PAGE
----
For now, both the United States and Israel seem genuinely interested in avoiding a confrontation—at least with each other. The Biden administration has put aside the harsh tone used toward Netanyahu in recent months in favor of a subtle and nuanced approach. “We don’t seek a war with Iran, we don’t want to see this conflict broadened, widened, become something more regional, and we don’t want to see tensions escalate,” said Kirby, but stressed that it is up to the Israeli cabinet to decide. Another administration official, briefing reporters, said Biden urged Netanyahu to be “strategic” in the choices he makes regarding Iran.

And Israel, too, seems—at least for now—less confrontational in its approach to Biden’s request. Netanyahu has reportedly shelved plans for an immediate military response and is instead conducting consultations on the appropriate measure for Israel to take.


3. A Golden Opportunity to Mend Relations

There’s also a best-case scenario.

The Iranian attack may have changed the dynamics in the region in a way that sets the stage for a fresh start between Netanyahu and Biden. It goes like this: The United States has proved its full support and backing for Israel; Netanyahu can come to the Israeli people and explain that this proven American friendship gives him the assurance he needs to accept Biden’s approach and refrain from attacking Iran and to downsize the planned incursion into Rafah in the Gaza Strip; Biden responds with a White House invitation and a warm embrace, and both sides agree on a path forward in which isolating Iran takes center stage and the Gaza war is wound down.

Sound like a fantasy? It is. But relationships have been known to have pivotal moments, and this could be the one. A more realistic expectation would be for recent events to make both leaders—and their constituencies—more appreciative of the other. Bibi may still hold hard feelings toward Biden, but his supporters cannot ignore the president’s commitment to Israel. Democrats, on the other side, may dislike everything Netanyahu stands for, but this is a clear reminder of the real threats Bibi is forced to deal with.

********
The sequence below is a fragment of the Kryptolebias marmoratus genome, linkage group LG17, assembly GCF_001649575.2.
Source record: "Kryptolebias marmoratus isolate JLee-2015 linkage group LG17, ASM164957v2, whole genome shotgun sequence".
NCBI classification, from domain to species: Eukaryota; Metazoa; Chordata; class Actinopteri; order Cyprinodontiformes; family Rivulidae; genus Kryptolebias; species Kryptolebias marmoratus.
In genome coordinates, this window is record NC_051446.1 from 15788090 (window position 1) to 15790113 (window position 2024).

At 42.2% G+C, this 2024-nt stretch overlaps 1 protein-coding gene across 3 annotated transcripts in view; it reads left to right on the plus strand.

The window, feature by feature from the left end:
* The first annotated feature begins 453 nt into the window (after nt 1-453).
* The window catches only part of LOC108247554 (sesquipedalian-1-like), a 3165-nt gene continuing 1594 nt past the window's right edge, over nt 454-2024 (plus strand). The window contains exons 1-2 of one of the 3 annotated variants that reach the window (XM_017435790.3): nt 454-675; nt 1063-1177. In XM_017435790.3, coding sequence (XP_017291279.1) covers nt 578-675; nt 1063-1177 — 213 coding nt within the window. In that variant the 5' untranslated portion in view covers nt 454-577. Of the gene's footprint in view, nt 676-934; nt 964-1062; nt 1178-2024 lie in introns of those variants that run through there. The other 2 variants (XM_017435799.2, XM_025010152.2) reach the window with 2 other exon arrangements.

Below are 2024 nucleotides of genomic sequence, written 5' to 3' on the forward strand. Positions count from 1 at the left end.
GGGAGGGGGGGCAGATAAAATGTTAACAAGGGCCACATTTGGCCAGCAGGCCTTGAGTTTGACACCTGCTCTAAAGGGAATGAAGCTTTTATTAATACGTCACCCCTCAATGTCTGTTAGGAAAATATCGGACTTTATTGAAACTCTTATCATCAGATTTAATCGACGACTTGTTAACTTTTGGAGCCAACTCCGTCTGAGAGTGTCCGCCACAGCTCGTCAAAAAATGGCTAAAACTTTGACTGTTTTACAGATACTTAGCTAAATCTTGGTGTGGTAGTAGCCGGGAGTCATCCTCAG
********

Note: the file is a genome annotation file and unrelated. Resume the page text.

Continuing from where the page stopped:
4. Can Iran Force Congress to Do Its Job?

The ayatollahs in Iran probably didn’t have this in mind, but their decision to launch a massive attack against Israel may have had the unintended consequence of getting House Speaker Mike Johnson, Senate Majority Leader Schumer and President Biden to make a previously unlikely agreement.

The issue at stake is Biden’s request for more than $14 billion for Israel, a special aid package designed to help Israel meet the enormous needs caused by the war. Back in February, Biden bundled the aid with a larger assistance package for Ukraine and other global national security needs. Schumer tried to add tough border security measures to the package to make it more palatable to Republicans. Johnson, led by Republican hardliners and MAGA supporters, refused to pass any bill that included Ukraine aid. As a result, assistance for Israel has been stuck in Congress for months.

But now, in light of the brazen Iranian attack, things may be moving. Republicans are indicating a willingness to discuss options, as are Democrats. The need for U.S. aid, now clearer than ever, may push all sides closer and provide a rare moment of bipartisanship. And the credit goes to Tehran. 

5. Jewish Bipartisanship. That’s a Thing?

Speaking of rare bipartisan moments, take a look at this: A joint press release from Jewish politics’ biggest rivals The Republican Jewish Coalition and Democratic Majority for Israel.

In the statement, both groups state that they “rarely see eye to eye” but “today we are united in condemning Iran’s unwarranted, indiscriminate, and disproportionate attack against Israeli civilians—Jewish and Arab.”

The joint message also has a practical side to it, with both groups calling on Congress to pass the special aid package for Israel. “History will not forgive the failure of Congress to act. Let’s get it done!”